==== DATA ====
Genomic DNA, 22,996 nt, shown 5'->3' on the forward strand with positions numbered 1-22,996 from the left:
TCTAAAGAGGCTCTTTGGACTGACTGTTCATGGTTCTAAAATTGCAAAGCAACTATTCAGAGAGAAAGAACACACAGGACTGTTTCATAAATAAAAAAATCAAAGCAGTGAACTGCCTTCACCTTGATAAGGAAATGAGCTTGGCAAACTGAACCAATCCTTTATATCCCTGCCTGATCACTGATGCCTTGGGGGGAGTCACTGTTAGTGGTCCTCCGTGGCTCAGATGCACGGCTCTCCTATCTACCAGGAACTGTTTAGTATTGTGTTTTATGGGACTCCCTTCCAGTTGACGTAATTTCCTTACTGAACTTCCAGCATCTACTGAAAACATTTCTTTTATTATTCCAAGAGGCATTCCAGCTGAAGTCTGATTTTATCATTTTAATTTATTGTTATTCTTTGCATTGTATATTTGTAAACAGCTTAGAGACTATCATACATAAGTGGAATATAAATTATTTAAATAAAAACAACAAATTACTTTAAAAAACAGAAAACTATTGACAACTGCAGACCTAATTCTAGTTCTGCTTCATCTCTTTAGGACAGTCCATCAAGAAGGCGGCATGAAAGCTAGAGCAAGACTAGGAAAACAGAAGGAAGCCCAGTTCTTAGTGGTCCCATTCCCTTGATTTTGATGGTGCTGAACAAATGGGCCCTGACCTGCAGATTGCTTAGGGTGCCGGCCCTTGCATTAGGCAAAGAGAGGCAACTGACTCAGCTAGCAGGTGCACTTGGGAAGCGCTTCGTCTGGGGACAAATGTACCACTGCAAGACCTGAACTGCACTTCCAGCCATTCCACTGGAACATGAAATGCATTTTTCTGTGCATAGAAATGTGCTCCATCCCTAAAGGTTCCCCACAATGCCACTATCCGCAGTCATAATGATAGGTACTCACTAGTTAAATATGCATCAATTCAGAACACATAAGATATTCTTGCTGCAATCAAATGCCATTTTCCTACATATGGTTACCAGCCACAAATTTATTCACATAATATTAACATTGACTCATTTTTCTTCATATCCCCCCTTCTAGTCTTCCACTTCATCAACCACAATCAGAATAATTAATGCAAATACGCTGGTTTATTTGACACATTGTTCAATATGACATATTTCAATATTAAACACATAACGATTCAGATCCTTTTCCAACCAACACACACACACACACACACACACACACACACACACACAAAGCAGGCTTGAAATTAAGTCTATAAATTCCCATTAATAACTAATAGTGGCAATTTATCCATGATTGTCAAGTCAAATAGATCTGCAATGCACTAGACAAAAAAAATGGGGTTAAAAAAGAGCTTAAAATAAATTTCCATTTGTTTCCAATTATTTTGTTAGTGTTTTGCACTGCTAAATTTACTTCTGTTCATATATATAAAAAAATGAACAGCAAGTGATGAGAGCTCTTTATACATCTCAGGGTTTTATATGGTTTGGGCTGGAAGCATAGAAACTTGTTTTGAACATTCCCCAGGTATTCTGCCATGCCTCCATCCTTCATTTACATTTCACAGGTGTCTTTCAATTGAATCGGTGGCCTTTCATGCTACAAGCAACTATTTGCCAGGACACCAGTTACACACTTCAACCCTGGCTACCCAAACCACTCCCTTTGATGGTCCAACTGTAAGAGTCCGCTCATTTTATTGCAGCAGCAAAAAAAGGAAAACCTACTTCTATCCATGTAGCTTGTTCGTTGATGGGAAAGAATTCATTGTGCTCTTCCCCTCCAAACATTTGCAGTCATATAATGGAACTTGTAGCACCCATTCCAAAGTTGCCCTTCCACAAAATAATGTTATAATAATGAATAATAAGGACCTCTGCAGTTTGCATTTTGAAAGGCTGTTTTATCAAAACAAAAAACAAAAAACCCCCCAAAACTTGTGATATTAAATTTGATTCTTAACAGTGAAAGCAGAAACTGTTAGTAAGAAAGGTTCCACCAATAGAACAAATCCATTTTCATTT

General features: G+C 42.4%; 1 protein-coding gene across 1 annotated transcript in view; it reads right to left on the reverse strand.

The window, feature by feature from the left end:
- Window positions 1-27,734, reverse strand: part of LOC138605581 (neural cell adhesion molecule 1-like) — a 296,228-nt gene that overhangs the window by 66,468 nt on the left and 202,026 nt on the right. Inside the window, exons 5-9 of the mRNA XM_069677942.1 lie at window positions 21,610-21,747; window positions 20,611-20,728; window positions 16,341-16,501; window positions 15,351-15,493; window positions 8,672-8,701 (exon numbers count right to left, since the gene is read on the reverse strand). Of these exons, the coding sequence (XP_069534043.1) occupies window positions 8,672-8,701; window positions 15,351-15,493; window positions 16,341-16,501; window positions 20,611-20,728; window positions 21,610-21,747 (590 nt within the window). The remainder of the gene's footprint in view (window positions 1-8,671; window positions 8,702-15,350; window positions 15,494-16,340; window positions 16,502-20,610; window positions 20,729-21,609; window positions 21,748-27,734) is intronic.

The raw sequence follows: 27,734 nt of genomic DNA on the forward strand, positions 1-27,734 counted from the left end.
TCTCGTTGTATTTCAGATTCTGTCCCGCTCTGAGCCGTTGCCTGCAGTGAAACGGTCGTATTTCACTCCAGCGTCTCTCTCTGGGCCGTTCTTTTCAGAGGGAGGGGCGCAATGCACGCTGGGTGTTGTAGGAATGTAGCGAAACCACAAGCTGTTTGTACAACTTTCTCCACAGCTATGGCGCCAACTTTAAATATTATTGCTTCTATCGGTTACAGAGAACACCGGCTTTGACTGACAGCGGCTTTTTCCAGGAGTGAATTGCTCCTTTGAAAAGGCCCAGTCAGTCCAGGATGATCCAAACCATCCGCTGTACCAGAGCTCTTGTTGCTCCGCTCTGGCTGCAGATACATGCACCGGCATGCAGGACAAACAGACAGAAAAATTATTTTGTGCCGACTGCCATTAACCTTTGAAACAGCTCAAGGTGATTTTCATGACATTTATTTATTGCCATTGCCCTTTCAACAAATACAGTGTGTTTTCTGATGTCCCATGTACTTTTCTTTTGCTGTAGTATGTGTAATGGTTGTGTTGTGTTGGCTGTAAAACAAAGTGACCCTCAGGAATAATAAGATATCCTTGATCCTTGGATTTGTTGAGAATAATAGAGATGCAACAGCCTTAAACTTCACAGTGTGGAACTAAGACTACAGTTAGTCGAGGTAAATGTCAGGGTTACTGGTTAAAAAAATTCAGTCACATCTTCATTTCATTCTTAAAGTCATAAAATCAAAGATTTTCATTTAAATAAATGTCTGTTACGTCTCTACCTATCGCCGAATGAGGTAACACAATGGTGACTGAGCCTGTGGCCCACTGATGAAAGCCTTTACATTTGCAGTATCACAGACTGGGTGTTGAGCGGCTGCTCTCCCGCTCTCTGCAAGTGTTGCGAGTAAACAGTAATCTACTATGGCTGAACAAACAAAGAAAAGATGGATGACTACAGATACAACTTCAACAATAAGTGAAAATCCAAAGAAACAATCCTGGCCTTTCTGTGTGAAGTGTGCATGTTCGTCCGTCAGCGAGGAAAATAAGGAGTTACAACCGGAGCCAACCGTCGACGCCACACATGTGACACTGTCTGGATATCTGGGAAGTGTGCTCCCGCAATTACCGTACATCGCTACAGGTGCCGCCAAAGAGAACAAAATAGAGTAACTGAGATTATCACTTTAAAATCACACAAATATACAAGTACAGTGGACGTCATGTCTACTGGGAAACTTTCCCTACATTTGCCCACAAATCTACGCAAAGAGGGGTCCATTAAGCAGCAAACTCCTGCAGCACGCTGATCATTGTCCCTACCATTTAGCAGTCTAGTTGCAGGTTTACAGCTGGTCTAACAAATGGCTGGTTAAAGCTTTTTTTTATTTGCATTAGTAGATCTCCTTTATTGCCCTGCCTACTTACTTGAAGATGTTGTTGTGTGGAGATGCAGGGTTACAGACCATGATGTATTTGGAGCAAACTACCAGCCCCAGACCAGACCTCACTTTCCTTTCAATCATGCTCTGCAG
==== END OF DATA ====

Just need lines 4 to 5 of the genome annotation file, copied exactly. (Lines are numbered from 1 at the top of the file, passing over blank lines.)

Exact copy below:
The window, feature by feature from the left end:
- Window positions 1-27,734, reverse strand: part of LOC138605581 (neural cell adhesion molecule 1-like) — a 296,228-nt gene that overhangs the window by 66,468 nt on the left and 202,026 nt on the right. Inside the window, exons 5-9 of the mRNA XM_069677942.1 lie at window positions 21,610-21,747; window positions 20,611-20,728; window positions 16,341-16,501; window positions 15,351-15,493; window positions 8,672-8,701 (exon numbers count right to left, since the gene is read on the reverse strand). Of these exons, the coding sequence (XP_069534043.1) occupies window positions 8,672-8,701; window positions 15,351-15,493; window positions 16,341-16,501; window positions 20,611-20,728; window positions 21,610-21,747 (590 nt within the window). The remainder of the gene's footprint in view (window positions 1-8,671; window positions 8,702-15,350; window positions 15,494-16,340; window positions 16,502-20,610; window positions 20,729-21,609; window positions 21,748-27,734) is intronic.